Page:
Heber Valley Railroad facts for kids
Quick facts for kidsHeber Valley Railroad
Union Pacific 618, a 2-8-0 Baldwin built in 1907.
|Locale||Heber City, Utah|
|Terminus||Vivian Park, Utah|
|Name||Provo Canyon Branch of the Denver and Rio Grande Western Railroad|
|Built by||Rio Grande Western & Utah Eastern Railway|
|Operated by||Heber Valley Historic Railroad Authority|
|1992||Operation as Heber Valley Railroad begins.|
The Heber Valley Railroad (HVRX) is a heritage railroad based in Heber City, Utah. It operates passenger excursion trains along a line between Heber City and Vivian Park, which is located in Provo Canyon. The HVRX carries over 110,000 passengers a year.
The railroad line is approximately 16 miles (26 km) long. A typical round trip ride on the train takes about 3 hours. There are a total of four passing sidings outside of the Heber yard limit. Notable landmarks seen from the train include Mount Timpanogos, Cascade Mountain, Deer Creek Dam and Reservoir, Provo River, Sundance Ski Resort, Tate Barn, and Soldier Hollow. A variety of wildlife including deer, eagles, fox, moose, turkeys, hawks, mountain lions (cougars), and beavers, have all been seen from the train as well.
The Heber Valley Railroad has two 1907 Baldwin 2-8-0 Consolidation-type steam locomotives: former Union Pacific No. 618 and ex-Great Western No. 75, although they are both out of service pending completion of their 1,472 day inspections and service. Also on display is former Columbia Steel Company 0-6-0 No. 300 built by Baldwin in the 1920s.
The HVRX is home to four EMD diesel-electric locomotives: Ex-Union Pacific EMD NW2 No. 1011, Ex-Union Pacific EMD NW2 No. 1043, Ex-Union Pacific EMD GP-9 No. 296, and Ex-USATC EMD MRS-1 No. 1813. As well as Ex-United States Army Transportation Corps Baldwin (rebuilt with a Caterpillar prime mover) RS-4-TC-1 number 4028. It also has a former United States Army Davenport 44-ton diesel-electric locomotive No. 1218, which is very similar to a GE 44-ton switcher. In 2018, the railroad purchased 3 GP9's which are numbers 52, 72, and 77 from New England's Pan Am Railway. With the arrival of the GP9s, the Heber Valley’s former U.S. Army MRS-1 will be retired. In 2019 the railroad purchased the National Railway Historical Society British Columbia chapter collection including a former VIA FP9ARM #6300 that arrived in December 2019.
The line operated by the HVRX was formerly part of a Denver and Rio Grande Western Railroad branch line that connected Heber City to Provo, Utah. The branch line was completed in 1899 and operated freight and passenger service until the line's abandonment in 1967.
The line was saved for tourist use and was reopened in 1970 when No. 618 and other equipment was brought up the line from Provo. The track between Provo and Vivian Park was later removed and converted into a recreational trail. During the 1970s and 1980s the railroad operated as the "Heber Creeper". In the late 1980s this railroad went out of business.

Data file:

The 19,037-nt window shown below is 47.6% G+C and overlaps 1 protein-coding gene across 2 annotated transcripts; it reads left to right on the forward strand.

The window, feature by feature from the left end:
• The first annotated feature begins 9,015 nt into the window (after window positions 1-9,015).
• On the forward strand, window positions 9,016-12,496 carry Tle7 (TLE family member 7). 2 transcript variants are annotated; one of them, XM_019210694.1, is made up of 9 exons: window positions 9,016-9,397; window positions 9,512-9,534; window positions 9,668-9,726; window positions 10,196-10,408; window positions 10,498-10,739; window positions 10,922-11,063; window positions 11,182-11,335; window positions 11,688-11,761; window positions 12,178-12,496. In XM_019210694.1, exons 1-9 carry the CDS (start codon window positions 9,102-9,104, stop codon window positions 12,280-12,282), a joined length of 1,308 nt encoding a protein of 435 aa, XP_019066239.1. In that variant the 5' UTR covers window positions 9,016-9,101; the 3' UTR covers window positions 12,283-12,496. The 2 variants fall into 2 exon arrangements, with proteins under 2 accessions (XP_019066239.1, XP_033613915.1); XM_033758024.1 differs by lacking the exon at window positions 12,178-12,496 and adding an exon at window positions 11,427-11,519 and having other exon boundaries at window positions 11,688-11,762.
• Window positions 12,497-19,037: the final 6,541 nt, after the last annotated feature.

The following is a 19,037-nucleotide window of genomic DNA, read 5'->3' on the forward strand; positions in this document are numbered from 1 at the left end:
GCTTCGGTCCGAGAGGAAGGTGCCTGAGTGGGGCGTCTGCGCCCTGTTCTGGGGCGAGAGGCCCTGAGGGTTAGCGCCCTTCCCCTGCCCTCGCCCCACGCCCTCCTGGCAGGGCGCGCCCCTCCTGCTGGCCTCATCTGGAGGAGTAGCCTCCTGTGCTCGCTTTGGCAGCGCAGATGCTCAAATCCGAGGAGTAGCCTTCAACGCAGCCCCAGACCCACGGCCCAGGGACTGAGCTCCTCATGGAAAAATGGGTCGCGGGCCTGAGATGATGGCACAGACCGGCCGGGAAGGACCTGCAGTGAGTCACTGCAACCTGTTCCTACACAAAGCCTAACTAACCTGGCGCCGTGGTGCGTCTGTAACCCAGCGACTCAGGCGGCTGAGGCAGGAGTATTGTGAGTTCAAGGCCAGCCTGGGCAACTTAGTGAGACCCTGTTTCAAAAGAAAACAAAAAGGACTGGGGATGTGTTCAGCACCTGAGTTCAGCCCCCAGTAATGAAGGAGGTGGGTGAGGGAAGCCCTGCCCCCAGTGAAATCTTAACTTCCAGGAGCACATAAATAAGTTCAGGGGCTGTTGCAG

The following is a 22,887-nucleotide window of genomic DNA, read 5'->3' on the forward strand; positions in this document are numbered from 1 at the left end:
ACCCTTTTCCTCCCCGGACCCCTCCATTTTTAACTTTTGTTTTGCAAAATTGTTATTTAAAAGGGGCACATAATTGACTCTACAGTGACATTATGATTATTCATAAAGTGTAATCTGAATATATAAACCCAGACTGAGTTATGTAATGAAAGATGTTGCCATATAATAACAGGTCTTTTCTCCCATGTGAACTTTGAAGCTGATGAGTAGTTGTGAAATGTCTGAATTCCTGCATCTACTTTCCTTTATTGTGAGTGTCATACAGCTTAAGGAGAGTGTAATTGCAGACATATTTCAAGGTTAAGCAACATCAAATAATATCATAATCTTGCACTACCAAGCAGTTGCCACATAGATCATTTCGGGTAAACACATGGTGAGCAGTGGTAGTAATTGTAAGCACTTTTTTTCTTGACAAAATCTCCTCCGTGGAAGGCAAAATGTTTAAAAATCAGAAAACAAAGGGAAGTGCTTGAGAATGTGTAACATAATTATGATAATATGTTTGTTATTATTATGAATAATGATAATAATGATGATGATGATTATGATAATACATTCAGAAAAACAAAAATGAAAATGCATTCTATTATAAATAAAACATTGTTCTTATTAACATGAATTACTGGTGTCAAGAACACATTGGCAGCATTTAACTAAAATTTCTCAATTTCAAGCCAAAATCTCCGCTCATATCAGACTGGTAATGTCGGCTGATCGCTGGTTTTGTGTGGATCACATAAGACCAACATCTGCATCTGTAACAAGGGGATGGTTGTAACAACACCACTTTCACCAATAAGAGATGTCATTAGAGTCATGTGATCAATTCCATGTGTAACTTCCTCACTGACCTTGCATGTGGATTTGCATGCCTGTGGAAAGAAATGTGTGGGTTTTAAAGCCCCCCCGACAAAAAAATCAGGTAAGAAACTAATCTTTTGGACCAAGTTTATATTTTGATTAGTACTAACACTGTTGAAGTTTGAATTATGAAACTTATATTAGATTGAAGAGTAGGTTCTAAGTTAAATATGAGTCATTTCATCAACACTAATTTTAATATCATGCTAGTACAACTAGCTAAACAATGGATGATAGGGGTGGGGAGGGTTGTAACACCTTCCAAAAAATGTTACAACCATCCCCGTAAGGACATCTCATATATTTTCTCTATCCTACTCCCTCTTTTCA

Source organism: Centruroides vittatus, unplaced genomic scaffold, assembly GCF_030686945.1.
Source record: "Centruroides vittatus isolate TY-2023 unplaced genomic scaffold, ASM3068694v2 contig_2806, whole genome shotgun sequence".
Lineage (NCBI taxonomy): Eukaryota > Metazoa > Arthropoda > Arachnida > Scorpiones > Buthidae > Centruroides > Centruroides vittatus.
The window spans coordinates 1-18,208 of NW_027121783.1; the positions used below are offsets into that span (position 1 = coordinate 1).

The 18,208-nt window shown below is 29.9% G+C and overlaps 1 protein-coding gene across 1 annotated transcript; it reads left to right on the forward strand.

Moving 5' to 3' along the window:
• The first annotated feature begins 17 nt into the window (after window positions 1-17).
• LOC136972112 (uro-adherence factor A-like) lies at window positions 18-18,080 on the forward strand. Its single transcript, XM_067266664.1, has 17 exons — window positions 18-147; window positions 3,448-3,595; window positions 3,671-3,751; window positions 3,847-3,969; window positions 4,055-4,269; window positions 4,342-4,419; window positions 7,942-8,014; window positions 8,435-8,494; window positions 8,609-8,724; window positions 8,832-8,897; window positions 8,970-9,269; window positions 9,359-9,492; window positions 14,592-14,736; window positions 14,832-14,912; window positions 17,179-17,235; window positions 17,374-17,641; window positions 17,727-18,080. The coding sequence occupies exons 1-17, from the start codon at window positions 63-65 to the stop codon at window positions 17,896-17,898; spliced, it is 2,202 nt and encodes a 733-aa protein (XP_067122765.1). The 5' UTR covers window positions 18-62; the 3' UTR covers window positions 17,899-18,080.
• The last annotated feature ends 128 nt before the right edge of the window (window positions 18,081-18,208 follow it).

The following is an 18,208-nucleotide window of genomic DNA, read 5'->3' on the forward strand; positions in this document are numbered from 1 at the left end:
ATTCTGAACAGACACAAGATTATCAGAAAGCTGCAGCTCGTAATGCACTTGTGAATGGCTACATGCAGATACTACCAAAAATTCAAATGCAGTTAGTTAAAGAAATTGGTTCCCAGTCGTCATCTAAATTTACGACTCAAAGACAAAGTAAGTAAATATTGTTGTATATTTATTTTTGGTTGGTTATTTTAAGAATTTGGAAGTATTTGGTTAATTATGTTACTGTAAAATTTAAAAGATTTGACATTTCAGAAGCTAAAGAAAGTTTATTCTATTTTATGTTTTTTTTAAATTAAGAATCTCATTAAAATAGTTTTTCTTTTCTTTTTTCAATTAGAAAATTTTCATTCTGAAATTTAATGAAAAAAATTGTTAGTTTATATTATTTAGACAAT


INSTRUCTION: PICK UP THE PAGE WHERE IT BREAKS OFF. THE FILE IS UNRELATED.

Citizens in the Heber area successfully petitioned the State of Utah to help save the railroad, leading to creation of the Heber Valley Historic Railroad Authority in the early 1990s. Since this time the railroad has seen considerable growth. The railroad operates as a non-profit 501(c)(3) organization.
During the 2002 Winter Olympics the railroad was part of the Olympic Steam Team, carrying spectators to the Soldier Hollow Olympic venue. The railroad's No. 618 and 75 steam-engines, were joined by the Nevada Northern Railway Museum's No. 93 steam-engine, in pulling eight-car trains full of passengers, to the Soldier Hollow depot where they disembarked and continued to the venue entrance on a horse-drawn sleigh. The day prior to the Opening Ceremony of the games, all three locomotives were combined into one triple-headed train, and used to transport the Olympic flame from Soldier Hollow to Heber City as part of the torch relay.
The railroad's main depot is located in Heber City. Other passenger terminals are located at Soldier Hollow (near Midway, Utah) and Vivian Park. The railroad operates year-round, and features special event and evening train rides. Among its named trains are the Provo Canyon Limited, a three-hour round trip excursion to Vivian Park and the shorter Deer Creek Express to Deer Creek Reservoir. The railroad can be seen from various points along U.S. Highway 189 between Heber City and Vivian Park and the whistle can be heard throughout the valley.
Locomotive No. 618 was used in the 2006 film, Outlaw Trail: The Treasure of Butch Cassidy. The locomotive, 100 years old as of July, 2007. From 2008-2010 618 ran limited capacity and was then taken out of service for a 1,472-day inspection and major overhaul, as required to meet Federal Railroad Administration (FRA) safety standards in 2010. The non-profit railroad raised the $750,000 required for the project to give #618 another 30 years of service. Its restoration, including conversion from coal to oil burning, is expected to be completed in 2021. #75 has been out of service undergoing restoration since 2003.
Heber Valley Railroad Facts for Kids. Kiddle Encyclopedia.